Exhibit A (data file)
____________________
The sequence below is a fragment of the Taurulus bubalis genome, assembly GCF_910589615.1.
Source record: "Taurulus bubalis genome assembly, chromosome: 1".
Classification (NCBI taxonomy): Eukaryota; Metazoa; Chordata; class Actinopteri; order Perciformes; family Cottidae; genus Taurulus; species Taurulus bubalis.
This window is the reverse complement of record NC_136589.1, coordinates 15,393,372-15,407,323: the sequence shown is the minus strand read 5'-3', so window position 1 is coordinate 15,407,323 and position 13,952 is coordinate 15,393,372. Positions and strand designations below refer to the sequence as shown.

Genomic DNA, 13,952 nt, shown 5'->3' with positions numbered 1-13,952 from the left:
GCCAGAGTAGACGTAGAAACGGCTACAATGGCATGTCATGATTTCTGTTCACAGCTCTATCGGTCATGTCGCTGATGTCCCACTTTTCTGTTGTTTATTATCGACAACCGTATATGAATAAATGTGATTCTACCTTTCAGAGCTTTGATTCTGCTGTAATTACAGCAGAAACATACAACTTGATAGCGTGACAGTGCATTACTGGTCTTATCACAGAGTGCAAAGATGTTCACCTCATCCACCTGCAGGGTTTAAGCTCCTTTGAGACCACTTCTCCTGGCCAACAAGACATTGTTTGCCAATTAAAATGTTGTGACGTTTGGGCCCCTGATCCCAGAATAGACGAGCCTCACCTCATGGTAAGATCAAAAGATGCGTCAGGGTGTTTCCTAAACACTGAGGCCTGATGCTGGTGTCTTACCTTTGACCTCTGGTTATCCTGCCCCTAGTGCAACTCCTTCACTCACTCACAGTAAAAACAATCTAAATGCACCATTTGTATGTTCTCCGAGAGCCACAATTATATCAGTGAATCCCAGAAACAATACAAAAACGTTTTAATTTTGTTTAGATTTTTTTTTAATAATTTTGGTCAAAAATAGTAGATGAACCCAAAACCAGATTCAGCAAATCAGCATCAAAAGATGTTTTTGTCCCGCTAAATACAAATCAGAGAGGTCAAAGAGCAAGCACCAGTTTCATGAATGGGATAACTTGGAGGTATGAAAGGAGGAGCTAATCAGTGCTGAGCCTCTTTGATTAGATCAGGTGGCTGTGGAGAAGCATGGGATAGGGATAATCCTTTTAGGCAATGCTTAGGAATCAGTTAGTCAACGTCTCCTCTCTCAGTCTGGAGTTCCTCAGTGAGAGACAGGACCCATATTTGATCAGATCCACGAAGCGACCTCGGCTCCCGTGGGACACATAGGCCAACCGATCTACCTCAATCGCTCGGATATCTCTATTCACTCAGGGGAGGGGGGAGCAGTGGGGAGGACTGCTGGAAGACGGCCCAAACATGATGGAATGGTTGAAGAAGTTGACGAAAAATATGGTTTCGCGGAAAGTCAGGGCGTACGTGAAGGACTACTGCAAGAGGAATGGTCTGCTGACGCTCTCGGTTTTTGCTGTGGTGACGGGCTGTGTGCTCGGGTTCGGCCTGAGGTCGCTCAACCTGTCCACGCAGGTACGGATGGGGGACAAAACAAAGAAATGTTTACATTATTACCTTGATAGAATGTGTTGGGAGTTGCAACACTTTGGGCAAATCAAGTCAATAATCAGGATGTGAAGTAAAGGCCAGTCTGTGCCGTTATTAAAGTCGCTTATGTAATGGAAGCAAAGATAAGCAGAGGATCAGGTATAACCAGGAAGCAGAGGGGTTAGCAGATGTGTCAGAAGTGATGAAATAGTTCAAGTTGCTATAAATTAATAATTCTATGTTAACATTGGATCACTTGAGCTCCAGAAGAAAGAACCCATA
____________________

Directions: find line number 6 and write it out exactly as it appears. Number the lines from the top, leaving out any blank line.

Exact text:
GCCAGAGTAGACGTAGAAACGGCTACAATGGCATGTCATGATTTCTGTTCACAGCTCTATCGGTCATGTCGCTGATGTCCCACTTTTCTGTTGTTTATTATCGACAACCGTATATGAATAAATGTGATTCTACCTTTCAGAGCTTTGATTCTGCTGTAATTACAGCAGAAACATACAACTTGATAGCGTGACAGTGCATTACTGGTCTTATCACAGAGTGCAAAGATGTTCACCTCATCCACCTGCAGGGTTTAAGCTCCTTTGAGACCACTTCTCCTGGCCAACAAGACATTGTTTGCCAATTAAAATGTTGTGACGTTTGGGCCCCTGATCCCAGAATAGACGAGCCTCACCTCATGGTAAGATCAAAAGATGCGTCAGGGTGTTTCCTAAACACTGAGGCCTGATGCTGGTGTCTTACCTTTGACCTCTGGTTATCCTGCCCCTAGTGCAACTCCTTCACTCACTCACAGTAAAAACAATCTAAATGCACCATTTGTATGTTCTCCGAGAGCCACAATTATATCAGTGAATCCCAGAAACAATACAAAAACGTTTTAATTTTGTTTAGATTTTTTTTTAATAATTTTGGTCAAAAATAGTAGATGAACCCAAAACCAGATTCAGCAAATCAGCATCAAAAGATGTTTTTGTCCCGCTAAATACAAATCAGAGAGGTCAAAGAGCAAGCACCAGTTTCATGAATGGGATAACTTGGAGGTATGAAAGGAGGAGCTAATCAGTGCTGAGCCTCTTTGATTAGATCAGGTGGCTGTGGAGAAGCATGGGATAGGGATAATCCTTTTAGGCAATGCTTAGGAATCAGTTAGTCAACGTCTCCTCTCTCAGTCTGGAGTTCCTCAGTGAGAGACAGGACCCATATTTGATCAGATCCACGAAGCGACCTCGGCTCCCGTGGGACACATAGGCCAACCGATCTACCTCAATCGCTCGGATATCTCTATTCACTCAGGGGAGGGGGGAGCAGTGGGGAGGACTGCTGGAAGACGGCCCAAACATGATGGAATGGTTGAAGAAGTTGACGAAAAATATGGTTTCGCGGAAAGTCAGGGCGTACGTGAAGGACTACTGCAAGAGGAATGGTCTGCTGACGCTCTCGGTTTTTGCTGTGGTGACGGGCTGTGTGCTCGGGTTCGGCCTGAGGTCGCTCAACCTGTCCACGCAGGTACGGATGGGGGACAAAACAAAGAAATGTTTACATTATTACCTTGATAGAATGTGTTGGGAGTTGCAACACTTTGGGCAAATCAAGTCAATAATCAGGATGTGAAGTAAAGGCCAGTCTGTGCCGTTATTAAAGTCGCTTATGTAATGGAAGCAAAGATAAGCAGAGGATCAGGTATAACCAGGAAGCAGAGGGGTTAGCAGATGTGTCAGAAGTGATGAAATAGTTCAAGTTGCTATAAATTAATAATTCTATGTTAACATTGGATCACTTGAGCTCCAGAAGAAAGAACCCATA